Incoming German government plans massive military rearmament

By Johannes Stern
3 January 2018

A few days before the official start of exploratory talks between the Christian Democratic (CDU/CSU) and Social Democratic (SPD) parties, a recent paper by the Bavarian Christian Social Union makes clear what the real questions are about forming the next government. In a draft resolution, which CSU members of parliament want to agree at their winter retreat in Kloster Seeon starting on Thursday, it states that a “strong, modern Bundeswehr (armed forces)” is necessary for “a secure Germany that lives up to its European and international responsibilities.”

The “best possible equipment, training and care of the soldiers,” as well as the modernization of the German army, costs money. Among other things, investments are “necessary in the areas of digitization, deployment and transport capability, unmanned reconnaissance and armed drones and mobile tactical communications.” Defence expenditure would therefore have to be massively increased. The CSU was basing itself “on the NATO target of 2 percent of gross domestic product.”

Even if deputy SPD leader Ralf Stegner rejected the CSU demand for such a rise, the Social Democrats have long since made clear that they too would aggressively promote the return of German militarism in a new edition of the grand coalition. “The fact our army must be better equipped, that is absolutely necessary,” said SPD chairman Martin Schulz a few days ago at a press conference in Berlin.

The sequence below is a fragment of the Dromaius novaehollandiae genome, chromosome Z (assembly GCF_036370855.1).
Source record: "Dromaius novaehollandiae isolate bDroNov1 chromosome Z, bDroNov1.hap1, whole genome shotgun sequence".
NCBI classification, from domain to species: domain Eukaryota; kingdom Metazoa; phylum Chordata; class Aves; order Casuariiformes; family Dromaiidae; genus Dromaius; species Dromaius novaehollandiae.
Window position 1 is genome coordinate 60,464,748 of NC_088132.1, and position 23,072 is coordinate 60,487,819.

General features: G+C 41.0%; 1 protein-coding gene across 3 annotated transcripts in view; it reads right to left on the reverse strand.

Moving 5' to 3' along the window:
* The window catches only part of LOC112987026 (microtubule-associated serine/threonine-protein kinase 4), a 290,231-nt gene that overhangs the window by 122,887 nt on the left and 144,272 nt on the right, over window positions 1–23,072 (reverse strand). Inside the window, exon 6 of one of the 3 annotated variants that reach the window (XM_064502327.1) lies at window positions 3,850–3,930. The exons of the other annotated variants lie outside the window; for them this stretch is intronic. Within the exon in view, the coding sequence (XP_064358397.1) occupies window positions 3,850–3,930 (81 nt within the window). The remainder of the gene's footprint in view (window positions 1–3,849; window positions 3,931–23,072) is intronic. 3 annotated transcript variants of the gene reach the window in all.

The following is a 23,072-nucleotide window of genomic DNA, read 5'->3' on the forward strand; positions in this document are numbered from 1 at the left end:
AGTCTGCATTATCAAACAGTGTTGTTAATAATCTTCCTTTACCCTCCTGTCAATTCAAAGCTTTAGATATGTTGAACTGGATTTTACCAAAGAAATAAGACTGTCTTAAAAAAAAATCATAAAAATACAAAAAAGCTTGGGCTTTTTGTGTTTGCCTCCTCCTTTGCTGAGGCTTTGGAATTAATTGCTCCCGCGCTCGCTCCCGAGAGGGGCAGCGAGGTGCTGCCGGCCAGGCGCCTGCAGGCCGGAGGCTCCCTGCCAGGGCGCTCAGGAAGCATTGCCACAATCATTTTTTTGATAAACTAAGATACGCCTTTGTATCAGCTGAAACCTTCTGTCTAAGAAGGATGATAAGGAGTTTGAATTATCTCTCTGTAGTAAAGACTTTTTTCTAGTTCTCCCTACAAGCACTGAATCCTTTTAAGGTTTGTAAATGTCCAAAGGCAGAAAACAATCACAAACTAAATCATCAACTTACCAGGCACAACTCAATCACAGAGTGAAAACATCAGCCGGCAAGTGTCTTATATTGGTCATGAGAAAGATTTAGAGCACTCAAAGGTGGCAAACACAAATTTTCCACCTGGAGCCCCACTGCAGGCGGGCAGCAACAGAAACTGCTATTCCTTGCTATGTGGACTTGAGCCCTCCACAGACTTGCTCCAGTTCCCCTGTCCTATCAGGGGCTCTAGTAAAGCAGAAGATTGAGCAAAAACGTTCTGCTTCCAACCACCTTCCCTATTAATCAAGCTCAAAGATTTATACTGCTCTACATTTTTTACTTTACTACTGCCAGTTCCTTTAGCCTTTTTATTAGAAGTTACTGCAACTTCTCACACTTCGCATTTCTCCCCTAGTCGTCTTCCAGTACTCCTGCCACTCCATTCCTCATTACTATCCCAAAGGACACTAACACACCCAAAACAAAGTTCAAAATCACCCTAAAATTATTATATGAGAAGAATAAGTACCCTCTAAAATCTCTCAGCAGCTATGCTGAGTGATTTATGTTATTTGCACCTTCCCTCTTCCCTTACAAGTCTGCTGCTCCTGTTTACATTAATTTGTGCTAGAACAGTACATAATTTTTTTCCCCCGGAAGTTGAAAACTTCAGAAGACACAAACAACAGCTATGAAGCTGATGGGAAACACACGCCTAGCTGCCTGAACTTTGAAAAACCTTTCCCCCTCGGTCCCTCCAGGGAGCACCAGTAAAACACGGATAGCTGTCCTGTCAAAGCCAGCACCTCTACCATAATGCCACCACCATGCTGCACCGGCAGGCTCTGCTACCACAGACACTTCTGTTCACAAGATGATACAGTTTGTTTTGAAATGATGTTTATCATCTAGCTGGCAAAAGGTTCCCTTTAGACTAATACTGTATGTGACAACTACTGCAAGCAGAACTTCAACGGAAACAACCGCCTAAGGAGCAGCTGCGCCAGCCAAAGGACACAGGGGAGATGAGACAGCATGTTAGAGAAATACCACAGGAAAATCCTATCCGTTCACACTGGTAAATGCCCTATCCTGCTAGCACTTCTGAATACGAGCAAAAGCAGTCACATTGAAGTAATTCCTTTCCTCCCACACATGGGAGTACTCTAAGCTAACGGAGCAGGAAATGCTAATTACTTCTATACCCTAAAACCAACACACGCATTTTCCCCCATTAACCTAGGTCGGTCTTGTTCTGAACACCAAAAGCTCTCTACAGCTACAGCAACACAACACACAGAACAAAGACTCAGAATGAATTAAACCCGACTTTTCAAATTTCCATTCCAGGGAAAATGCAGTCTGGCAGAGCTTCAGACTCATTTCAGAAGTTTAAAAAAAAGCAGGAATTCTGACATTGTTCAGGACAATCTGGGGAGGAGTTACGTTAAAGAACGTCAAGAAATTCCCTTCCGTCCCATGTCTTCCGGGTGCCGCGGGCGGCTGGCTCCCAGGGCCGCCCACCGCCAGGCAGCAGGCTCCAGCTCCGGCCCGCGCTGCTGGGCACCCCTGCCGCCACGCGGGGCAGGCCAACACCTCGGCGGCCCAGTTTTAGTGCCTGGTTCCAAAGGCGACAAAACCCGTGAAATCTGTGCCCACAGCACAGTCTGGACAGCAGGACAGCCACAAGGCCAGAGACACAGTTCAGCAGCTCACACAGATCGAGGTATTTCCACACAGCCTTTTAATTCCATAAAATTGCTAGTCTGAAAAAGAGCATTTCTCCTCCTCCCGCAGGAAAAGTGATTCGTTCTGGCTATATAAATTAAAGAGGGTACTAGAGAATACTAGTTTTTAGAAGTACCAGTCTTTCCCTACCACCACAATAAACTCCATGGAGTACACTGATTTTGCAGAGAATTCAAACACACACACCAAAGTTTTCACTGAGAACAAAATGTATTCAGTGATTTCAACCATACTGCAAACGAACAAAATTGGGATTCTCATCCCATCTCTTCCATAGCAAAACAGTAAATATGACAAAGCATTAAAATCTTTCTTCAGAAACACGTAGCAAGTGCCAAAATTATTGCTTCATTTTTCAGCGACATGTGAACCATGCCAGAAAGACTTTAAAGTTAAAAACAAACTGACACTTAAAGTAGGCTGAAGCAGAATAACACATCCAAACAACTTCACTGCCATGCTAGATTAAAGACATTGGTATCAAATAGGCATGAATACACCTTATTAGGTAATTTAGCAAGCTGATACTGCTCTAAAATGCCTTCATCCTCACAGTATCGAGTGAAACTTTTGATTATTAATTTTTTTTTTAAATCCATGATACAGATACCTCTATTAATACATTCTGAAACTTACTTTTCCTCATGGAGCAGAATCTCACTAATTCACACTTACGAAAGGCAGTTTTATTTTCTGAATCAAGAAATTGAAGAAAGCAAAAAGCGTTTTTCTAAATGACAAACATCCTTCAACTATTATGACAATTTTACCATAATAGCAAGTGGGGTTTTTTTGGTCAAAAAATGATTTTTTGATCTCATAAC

At the beginning of December, in a keynote address to the Körber Foundation in Berlin, Social Democrat Sigmar Gabriel demanded that after seven decades of relative foreign policy restraint, Germany return to an independent foreign and military policy—supported by a militarized European Union under German leadership. “Now we realize that even with great economic prosperity in our country there is no comfortable place on the side-lines of international politics for us anymore. Neither for us Germans nor for us Europeans,” he declared provocatively.

The aggressive demands for rearmament and more German and European leadership are ushering in a new stage in the foreign policy turnaround initiated by the last German government four years ago. At that time, leading journalists, academics, military officials, business officials and representatives of all the Bundestag (parliamentary) parties had worked on the Stiftung Wissenschaft und Politik (German Institute for International and Security Affairs, SWP) paper “New Power—New Responsibility,” announcing Germany’s return to militarism and aggressive world power politics.

Significantly, the SWP, which is close to the government, has once again submitted a paper titled “Dissolution or Replacement? The International Order in Transition,” which openly makes the case for the establishment of a new world order under German-European leadership. Above all, it considers China and the US, with or without Trump, as international rivals.

“Neither the US nor the People’s Republic of China offer the guarantee that a multilateral global regulatory policy is being pursued, which is indispensable from a German and European point of view,” write the authors of the study. Germany must therefore “do everything in its power to establish Europe as an independent world political power factor in the sense of its regulatory conceptions.”